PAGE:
Done in chalk on a blackboard, the film is obviously primitive, but like cave drawings, it set the mold for later innovation by guys like Disney, Avery and Lasseter.

To read more about Cohl (a name he actually adopted, it wasn't his given name), there's a Wikipedia article and this succinct but moving biography.

To view the film and additional commentary, check out this post at

Now imagine going from chalk to photorealistic CG animation in just 100 years-- and think about the next 100!

Stop motion on the iPhone?


Once Apple opened up the iPhone (and iPod Touch, which has no camera, mic, speakers, GPS or cell radio) to 3rd-party applications, the flood of new apps has been dizzying.

For example, there are two hand-drawn animation apps: FlipBook and Flickbook. MacRumors has a brief note on those, and TUAW has a hands-on review of FlipBook.

More interesting to me is Watch It Change (which I think is a terrible name, but whatever)-- a stop-motion animation app. Using the iPhone's decent (but not spectacular) camera, WIC allows you to easily snap and assemble a sequence of footage. Naturally, you're gonna want to mount the iPhone in some secure way. The makers of the app realize this, and provide a clever stand for sale on their website. TUAW has a video of the app in action.

With more cameras like the N95 getting video and application capabilities, it'll be interesting to see if any of this catches on for animation. As we know, "The Corpse Bride" was shot using still cameras, so I don't see why not, save for the fact they are tough to mount reliably.

I miss Brad Dharma


Any animation fans who were around in the 90's will remember the semi-popular "Liquid Television" that aired late at night on MTV. As you may also know, the biggest thing to come out of that was the serialized "Aeon Flux." However, I always felt the tongue-in-cheek "Brad Dharma: Psychedelic Detective" had great potential. Cool lead character, neat mythology, and witty puns and references... The animation wasn't the greatest, but the mix of photos (like Ralph Bakshi would do in some of the LOTR movies) and cultural references were sublime.

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I've tried to track down the creators but ran into several dead ends (I know who did it, but can't locate him). Boy I'd love to resurrect this!

How to draw Batman-- the quick way!


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Neat, how to draw Batman in a pretty fast way.

Wall-E may be the best animated film ever


We took the entire family (2 kids + 2 adults) to see Wall•E a week or more ago. The hyperbole heaped upon the movie isn't just hyperbole. So what makes it great?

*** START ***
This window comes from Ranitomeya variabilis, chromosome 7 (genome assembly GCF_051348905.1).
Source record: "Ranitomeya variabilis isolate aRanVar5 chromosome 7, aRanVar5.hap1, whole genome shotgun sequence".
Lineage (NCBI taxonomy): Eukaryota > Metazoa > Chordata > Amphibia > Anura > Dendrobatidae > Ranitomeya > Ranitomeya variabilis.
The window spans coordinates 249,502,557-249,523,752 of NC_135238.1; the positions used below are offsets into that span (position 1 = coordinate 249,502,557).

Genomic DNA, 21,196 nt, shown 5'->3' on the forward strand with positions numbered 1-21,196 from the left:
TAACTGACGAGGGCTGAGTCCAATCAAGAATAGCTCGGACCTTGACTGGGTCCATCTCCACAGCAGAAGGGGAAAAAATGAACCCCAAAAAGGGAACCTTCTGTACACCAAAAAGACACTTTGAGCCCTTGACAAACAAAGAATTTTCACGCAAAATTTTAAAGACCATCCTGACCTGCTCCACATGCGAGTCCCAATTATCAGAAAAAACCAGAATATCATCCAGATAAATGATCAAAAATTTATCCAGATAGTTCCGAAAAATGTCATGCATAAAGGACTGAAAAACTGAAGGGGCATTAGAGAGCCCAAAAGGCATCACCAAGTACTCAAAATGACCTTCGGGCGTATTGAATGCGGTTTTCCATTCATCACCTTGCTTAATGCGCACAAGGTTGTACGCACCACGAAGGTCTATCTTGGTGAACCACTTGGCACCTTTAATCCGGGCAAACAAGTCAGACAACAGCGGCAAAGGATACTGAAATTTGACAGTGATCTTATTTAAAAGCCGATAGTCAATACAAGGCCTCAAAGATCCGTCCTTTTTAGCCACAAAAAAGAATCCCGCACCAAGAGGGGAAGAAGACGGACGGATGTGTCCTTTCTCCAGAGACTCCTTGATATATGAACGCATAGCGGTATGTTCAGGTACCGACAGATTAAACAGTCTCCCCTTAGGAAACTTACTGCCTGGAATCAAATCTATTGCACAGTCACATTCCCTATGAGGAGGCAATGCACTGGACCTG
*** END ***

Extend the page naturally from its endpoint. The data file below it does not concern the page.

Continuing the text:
1. The homage to the silent film era. Much of the film has little dialogue, forcing comical sequences that are all physical comedy. Not only is this a treat to watch, it must have been a lot of fun for the animators.

2. The clever jab at our consumerist culture. Without spoiling the real surprise, there's no question those piles of garbage left on Earth are signs we did something stupid over and over again!

3. There's a real love story. As with all Pixar films, the movie has heart and clever jokes. A powerful story told with care and skill.

The 28 Principles of Animation


Since I'll be teaching 2 animation classes for the next 12 weeks, this blog will take a look at the methods and tools for making animation, instead of the usual gut reaction posting.

So to start, here's a link to the 28 Principles of Animation. I found this via the Wikipedia entry on Animation.

Normally I distill the principles down to 11. In fact, I use John Lasseter's 1987 presentation to SIGGRAPH that distilled the principles to a tight 11, perfectly applicable to computer animation. You see, computer animation is normally stiff. Mathematically precise, yes. But the precision breeds the stiffness. Look at the original "Mind's Eye" video-- most of the animations are rudimentary, like exercises on a computer. Fluid, natural animation is much easier by hand. To combat the stiffness inherent in computer-generated animation, John presented these principles, which traditional animators knew for years, to the computer nerds... The result? Well, you've probably seen "Toy Story."

Of course, we trace the lineage of modern animation techniques to the masterful artists hired by Walt Disney way back in the day. The techniques Lasseter presented were based on the techniques from Disney's 1930's studio, and the 28 linked above are also from Disney's folks (see Tigger?).